SAN FRANCISCO — Interventions intended to boost β-cell function during active treatment did not lead to persistent benefits after treatment withdrawal in type 2 diabetes, a researcher reported here.
In a four-armed intervention study of adults with impaired glucose tolerance or newly diagnosed type 2 diabetes, 12 months of active treatment was associated with a significant reduction in HbA1c levels compared with placebo. This was seen in those on metformin alone, on insulin glargine followed by metformin, and on liraglutide plus metformin, according to Kieren Mather, MD, chair of the Restoring Insulin Secretion (RISE) Consortium.
Significant drops in BMI were also seen across all three treatments after 12 months when compared with placebo. However, during the 3 months after treatments were stopped, HbA1c levels and BMI increased across all treatments group.
After 12 months of active treatment, all treatment groups saw significant increases in glucose-stimulated β-cell responses, which was most pronounced in the liraglutide plus metformin group. However, arginine-stimulated incremental C-peptide response was lower only in the liraglutide plus metformin group at month 12, which was an unexpected result, according to the researchers.
All β-cell responses also disappeared within 3 months of treatment withdrawal, he reported at the American Diabetes Association (ADA) annual meeting. RISE results were simultaneously published in Diabetes Care.
A subanalysis of RISE also was presented at ADA, and published in Diabetes Care, demonstrated that habitual daily physical activity was tied to greater insulin sensitivity.
“The question we’re addressing in RISE is whether it’s possible to prevent the progressive loss of β-cell function in individuals with dysglycemia,” said Mather, who is at the Indiana University School of Medicine in Indianapolis, during an ADA press conference. “There is a general expectation of a progressive loss. It’s been described that up to 50% is lost at the time of diabetes.”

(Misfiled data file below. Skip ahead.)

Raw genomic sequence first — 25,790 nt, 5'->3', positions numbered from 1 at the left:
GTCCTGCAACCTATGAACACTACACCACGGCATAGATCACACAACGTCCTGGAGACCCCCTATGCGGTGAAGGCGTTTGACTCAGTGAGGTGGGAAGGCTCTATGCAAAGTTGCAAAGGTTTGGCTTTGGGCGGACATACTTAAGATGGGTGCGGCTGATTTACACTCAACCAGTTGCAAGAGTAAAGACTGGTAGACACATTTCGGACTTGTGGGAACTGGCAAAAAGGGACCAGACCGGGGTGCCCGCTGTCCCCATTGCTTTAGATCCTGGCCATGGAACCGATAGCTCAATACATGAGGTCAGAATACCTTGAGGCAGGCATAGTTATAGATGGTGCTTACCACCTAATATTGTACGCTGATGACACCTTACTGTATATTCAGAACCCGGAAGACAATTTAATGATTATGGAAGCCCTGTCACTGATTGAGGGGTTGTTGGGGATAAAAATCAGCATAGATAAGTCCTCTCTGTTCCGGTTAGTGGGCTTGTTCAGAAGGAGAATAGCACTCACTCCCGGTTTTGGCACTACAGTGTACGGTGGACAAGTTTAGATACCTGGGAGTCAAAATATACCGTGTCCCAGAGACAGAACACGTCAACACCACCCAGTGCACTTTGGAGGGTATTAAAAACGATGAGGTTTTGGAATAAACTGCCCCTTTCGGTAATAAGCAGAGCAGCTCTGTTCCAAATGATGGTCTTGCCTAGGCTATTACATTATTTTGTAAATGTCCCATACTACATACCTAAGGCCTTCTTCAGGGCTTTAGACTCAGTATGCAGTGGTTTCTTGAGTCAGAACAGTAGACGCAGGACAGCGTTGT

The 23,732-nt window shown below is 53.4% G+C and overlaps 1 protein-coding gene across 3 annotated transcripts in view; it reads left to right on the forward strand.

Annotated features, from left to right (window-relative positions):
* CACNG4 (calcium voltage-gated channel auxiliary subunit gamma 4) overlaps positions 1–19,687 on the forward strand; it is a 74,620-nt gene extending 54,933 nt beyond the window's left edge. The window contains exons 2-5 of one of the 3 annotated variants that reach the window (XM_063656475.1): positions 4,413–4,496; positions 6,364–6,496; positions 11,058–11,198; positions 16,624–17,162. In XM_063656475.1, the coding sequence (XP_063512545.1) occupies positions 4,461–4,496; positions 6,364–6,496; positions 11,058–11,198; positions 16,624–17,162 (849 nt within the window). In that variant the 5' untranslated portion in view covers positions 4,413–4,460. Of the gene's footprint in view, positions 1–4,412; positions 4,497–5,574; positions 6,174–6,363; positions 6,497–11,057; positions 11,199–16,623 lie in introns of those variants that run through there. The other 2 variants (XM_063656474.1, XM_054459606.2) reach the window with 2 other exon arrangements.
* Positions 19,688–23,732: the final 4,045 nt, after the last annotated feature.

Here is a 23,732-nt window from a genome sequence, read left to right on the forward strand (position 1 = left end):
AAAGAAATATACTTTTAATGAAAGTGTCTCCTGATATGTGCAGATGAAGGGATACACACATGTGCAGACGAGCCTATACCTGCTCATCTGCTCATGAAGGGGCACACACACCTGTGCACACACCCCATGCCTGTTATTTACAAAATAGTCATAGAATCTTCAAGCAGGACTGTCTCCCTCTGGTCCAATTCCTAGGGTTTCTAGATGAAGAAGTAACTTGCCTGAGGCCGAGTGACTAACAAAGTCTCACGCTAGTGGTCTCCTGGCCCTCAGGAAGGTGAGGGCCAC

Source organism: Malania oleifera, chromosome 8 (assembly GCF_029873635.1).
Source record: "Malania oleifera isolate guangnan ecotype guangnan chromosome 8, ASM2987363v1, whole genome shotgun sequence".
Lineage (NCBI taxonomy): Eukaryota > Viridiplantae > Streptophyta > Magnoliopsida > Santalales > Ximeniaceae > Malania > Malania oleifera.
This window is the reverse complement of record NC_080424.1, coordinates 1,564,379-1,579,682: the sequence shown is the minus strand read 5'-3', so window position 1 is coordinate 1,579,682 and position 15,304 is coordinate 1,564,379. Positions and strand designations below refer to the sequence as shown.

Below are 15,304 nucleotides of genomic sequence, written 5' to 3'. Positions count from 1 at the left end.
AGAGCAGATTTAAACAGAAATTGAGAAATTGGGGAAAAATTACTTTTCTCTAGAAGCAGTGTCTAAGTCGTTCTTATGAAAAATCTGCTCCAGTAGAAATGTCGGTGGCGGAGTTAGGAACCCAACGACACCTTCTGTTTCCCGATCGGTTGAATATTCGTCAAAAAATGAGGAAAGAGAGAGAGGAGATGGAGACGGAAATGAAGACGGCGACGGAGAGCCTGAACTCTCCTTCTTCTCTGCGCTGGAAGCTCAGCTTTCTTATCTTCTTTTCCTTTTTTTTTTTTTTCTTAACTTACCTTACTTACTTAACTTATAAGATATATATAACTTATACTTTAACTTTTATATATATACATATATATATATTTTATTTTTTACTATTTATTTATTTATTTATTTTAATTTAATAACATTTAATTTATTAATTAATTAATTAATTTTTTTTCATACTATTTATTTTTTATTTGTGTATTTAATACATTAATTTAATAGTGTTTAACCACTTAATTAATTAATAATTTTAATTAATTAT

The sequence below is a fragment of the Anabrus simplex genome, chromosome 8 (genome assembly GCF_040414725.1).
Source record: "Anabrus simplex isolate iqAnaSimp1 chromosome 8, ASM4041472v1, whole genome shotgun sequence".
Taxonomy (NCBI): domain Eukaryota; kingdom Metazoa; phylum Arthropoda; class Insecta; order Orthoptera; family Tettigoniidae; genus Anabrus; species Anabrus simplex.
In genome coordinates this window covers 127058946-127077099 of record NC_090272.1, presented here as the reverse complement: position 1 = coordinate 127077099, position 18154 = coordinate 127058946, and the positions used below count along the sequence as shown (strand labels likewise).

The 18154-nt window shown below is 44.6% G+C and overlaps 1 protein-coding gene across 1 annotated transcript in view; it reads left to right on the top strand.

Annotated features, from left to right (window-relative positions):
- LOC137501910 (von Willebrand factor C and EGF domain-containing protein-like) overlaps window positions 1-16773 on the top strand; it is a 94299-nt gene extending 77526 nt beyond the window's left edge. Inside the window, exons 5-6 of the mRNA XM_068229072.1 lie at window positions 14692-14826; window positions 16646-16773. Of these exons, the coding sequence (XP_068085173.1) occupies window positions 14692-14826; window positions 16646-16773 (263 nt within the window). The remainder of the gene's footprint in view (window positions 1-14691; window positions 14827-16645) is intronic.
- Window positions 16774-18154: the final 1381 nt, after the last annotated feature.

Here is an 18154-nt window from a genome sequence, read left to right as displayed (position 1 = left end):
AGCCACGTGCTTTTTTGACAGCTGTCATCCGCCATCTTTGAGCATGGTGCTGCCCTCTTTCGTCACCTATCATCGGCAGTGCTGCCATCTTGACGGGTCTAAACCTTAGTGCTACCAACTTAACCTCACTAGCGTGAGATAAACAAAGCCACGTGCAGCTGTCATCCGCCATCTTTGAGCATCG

“Because we wanted to intervene on people who had risk for diabetes but still had some opportunity to improve in function, we identified a group that the threshold between impaired glucose tolerance and new diabetes as the target population for our study,” Mather added.
The multicenter analysis included 267 adults with obesity mean age 53.9 (mean BMI 35) with impaired glucose tolerance or type 2 diabetes diagnosed within the year who had never been on pharmacological therapy.
Those on metformin alone begin treatment with one 500-mg tablet daily, which was increased to a maximum dose of two tablets, twice a day. The insulin glargine (Lantus Solostar, Toujeo SoloStar, Basaglar KwikPen) group received 3 months of the therapy twice a week with a target fasting glucose of 4.4-5.0 mmol/L, which was then stopped and followed by 9 months of metformin, titrated up to 1,000 mg twice daily. The liraglutide (Victoza, Saxenda) plus metformin group first received liraglutide, with a weekly titration 0.6 to 1.2 to 1.8 mg daily; thereafter 1,000 mg of twice daily metformin was added.
Diabetes was previously present (median duration 17 days) or newly diagnosed during screening in 26% of the cohort. The mean HbA1c in the whole cohort at study entry was 39.3 mmol/mol.
Blinded tablet adherence ranged from 90% to 93% in the metformin arm and 92% to 94% in the placebo arm during quarterly visits over 12 months of treatment.
The authors reported that serious adverse events occurred in 17 participants, but none were determined to be related to randomized study medications or study procedures.
“All on-treatment effects disappeared 3 months after treatment was stopped, arguing against an ongoing effect of any of the tested treatment approaches to alter underlying β-cell function,” they stated.